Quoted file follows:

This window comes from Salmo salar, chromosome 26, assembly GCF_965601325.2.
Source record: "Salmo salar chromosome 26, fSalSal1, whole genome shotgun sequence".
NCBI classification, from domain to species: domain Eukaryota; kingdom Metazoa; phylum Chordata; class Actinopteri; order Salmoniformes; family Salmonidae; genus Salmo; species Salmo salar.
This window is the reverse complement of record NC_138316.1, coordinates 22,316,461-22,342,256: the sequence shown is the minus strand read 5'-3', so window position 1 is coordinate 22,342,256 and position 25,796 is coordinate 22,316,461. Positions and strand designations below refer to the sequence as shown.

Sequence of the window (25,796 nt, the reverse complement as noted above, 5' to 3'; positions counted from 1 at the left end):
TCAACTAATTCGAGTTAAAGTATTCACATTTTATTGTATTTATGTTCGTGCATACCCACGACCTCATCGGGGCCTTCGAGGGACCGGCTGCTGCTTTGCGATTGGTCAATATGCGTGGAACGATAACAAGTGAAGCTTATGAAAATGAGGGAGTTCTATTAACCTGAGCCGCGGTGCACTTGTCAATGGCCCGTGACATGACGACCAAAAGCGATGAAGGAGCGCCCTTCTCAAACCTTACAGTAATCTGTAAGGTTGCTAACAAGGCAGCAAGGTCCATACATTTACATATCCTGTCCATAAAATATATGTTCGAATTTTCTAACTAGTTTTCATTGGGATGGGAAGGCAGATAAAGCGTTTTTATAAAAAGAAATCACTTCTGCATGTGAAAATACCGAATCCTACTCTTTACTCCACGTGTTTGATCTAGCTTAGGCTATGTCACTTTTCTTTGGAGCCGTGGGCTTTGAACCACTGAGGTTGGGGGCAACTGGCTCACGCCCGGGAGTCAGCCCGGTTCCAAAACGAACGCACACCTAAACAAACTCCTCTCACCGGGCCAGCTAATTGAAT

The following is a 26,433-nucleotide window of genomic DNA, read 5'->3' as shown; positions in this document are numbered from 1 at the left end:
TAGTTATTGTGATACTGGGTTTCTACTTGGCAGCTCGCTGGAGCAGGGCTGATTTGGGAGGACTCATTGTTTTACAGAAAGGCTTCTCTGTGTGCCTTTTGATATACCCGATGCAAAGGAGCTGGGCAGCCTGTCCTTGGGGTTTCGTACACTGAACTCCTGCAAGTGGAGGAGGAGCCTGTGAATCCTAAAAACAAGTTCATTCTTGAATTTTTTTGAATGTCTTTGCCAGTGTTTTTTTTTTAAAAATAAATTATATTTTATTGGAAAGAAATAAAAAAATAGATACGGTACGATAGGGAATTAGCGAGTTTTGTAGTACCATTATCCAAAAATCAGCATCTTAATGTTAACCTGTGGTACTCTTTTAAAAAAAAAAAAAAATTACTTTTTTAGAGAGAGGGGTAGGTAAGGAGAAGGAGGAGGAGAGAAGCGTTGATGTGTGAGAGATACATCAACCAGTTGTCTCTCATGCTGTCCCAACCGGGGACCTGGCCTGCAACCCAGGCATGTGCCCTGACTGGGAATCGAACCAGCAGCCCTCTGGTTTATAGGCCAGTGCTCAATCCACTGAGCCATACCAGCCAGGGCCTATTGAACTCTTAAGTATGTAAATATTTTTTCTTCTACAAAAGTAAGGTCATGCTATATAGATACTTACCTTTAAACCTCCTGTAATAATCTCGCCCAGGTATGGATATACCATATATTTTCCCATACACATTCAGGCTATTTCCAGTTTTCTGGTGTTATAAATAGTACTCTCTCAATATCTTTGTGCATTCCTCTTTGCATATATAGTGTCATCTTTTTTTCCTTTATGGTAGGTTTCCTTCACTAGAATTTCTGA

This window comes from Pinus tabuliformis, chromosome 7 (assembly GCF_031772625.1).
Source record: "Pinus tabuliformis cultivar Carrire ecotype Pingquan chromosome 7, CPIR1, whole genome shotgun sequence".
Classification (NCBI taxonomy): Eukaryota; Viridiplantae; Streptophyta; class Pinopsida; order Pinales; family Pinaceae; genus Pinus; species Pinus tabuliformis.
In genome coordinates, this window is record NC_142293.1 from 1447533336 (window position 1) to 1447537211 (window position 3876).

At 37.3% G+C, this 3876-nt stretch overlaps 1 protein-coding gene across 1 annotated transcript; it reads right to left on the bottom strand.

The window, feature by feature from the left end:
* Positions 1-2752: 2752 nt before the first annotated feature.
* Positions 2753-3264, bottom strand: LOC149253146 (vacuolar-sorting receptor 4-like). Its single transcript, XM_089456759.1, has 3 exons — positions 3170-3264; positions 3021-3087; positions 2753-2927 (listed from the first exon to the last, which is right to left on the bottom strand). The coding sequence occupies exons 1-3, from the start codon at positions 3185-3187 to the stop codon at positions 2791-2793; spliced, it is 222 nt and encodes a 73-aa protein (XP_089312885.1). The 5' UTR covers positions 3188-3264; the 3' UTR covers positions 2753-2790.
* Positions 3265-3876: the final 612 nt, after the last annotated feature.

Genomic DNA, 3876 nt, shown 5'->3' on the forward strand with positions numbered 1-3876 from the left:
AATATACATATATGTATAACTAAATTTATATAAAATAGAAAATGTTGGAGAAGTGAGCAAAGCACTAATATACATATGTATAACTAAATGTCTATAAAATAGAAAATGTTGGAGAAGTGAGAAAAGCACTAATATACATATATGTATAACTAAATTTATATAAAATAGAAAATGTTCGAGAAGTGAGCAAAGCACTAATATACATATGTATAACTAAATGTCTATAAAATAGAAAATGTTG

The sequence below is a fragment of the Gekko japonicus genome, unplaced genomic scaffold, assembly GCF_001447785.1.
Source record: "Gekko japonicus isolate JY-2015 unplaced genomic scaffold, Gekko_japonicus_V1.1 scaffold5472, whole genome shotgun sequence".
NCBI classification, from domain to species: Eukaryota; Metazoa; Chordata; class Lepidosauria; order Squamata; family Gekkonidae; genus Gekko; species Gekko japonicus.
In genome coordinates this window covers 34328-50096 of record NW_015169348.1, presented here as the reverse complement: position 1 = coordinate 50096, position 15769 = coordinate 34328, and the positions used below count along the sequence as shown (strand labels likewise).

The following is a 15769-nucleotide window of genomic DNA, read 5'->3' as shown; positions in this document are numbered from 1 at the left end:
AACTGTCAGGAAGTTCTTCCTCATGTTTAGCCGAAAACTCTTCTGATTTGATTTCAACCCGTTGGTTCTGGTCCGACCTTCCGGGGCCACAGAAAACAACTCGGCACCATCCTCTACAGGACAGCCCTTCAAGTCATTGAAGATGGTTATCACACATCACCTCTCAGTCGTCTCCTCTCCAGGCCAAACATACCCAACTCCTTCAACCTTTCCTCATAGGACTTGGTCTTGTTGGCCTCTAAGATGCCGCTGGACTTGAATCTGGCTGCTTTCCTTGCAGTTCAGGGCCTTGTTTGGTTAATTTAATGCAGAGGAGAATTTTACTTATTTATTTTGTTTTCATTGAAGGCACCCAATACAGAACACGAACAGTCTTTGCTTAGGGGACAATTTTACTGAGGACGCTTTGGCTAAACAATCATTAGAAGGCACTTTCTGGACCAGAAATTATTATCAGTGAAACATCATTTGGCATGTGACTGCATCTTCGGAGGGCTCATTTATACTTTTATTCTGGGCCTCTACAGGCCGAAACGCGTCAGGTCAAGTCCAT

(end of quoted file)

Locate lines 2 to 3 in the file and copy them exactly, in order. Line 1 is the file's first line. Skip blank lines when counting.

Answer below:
Source record: "Salmo salar chromosome 26, fSalSal1, whole genome shotgun sequence".
NCBI classification, from domain to species: domain Eukaryota; kingdom Metazoa; phylum Chordata; class Actinopteri; order Salmoniformes; family Salmonidae; genus Salmo; species Salmo salar.